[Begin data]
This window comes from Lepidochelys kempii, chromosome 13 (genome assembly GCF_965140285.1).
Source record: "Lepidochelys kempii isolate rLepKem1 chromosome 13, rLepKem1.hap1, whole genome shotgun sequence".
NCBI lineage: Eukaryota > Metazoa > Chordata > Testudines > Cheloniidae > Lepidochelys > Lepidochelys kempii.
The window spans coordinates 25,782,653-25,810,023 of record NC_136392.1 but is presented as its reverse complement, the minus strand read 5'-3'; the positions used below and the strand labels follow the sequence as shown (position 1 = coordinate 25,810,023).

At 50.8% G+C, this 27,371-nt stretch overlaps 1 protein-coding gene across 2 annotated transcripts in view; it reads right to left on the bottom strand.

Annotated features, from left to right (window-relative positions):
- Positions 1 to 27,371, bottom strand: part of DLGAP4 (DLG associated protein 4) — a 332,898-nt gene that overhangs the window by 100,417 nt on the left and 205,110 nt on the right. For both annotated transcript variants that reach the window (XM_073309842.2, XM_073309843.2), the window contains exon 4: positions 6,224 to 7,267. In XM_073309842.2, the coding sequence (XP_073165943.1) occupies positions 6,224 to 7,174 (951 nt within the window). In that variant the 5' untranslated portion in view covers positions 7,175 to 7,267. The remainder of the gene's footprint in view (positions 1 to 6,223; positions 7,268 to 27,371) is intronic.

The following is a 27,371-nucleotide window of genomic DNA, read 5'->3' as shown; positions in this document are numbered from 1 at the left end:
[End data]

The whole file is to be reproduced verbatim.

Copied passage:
This window comes from Lepidochelys kempii, chromosome 13 (genome assembly GCF_965140285.1).
Source record: "Lepidochelys kempii isolate rLepKem1 chromosome 13, rLepKem1.hap1, whole genome shotgun sequence".
NCBI lineage: Eukaryota > Metazoa > Chordata > Testudines > Cheloniidae > Lepidochelys > Lepidochelys kempii.
The window spans coordinates 25,782,653-25,810,023 of record NC_136392.1 but is presented as its reverse complement, the minus strand read 5'-3'; the positions used below and the strand labels follow the sequence as shown (position 1 = coordinate 25,810,023).

At 50.8% G+C, this 27,371-nt stretch overlaps 1 protein-coding gene across 2 annotated transcripts in view; it reads right to left on the bottom strand.

Annotated features, from left to right (window-relative positions):
- Positions 1 to 27,371, bottom strand: part of DLGAP4 (DLG associated protein 4) — a 332,898-nt gene that overhangs the window by 100,417 nt on the left and 205,110 nt on the right. For both annotated transcript variants that reach the window (XM_073309842.2, XM_073309843.2), the window contains exon 4: positions 6,224 to 7,267. In XM_073309842.2, the coding sequence (XP_073165943.1) occupies positions 6,224 to 7,174 (951 nt within the window). In that variant the 5' untranslated portion in view covers positions 7,175 to 7,267. The remainder of the gene's footprint in view (positions 1 to 6,223; positions 7,268 to 27,371) is intronic.

The following is a 27,371-nucleotide window of genomic DNA, read 5'->3' as shown; positions in this document are numbered from 1 at the left end: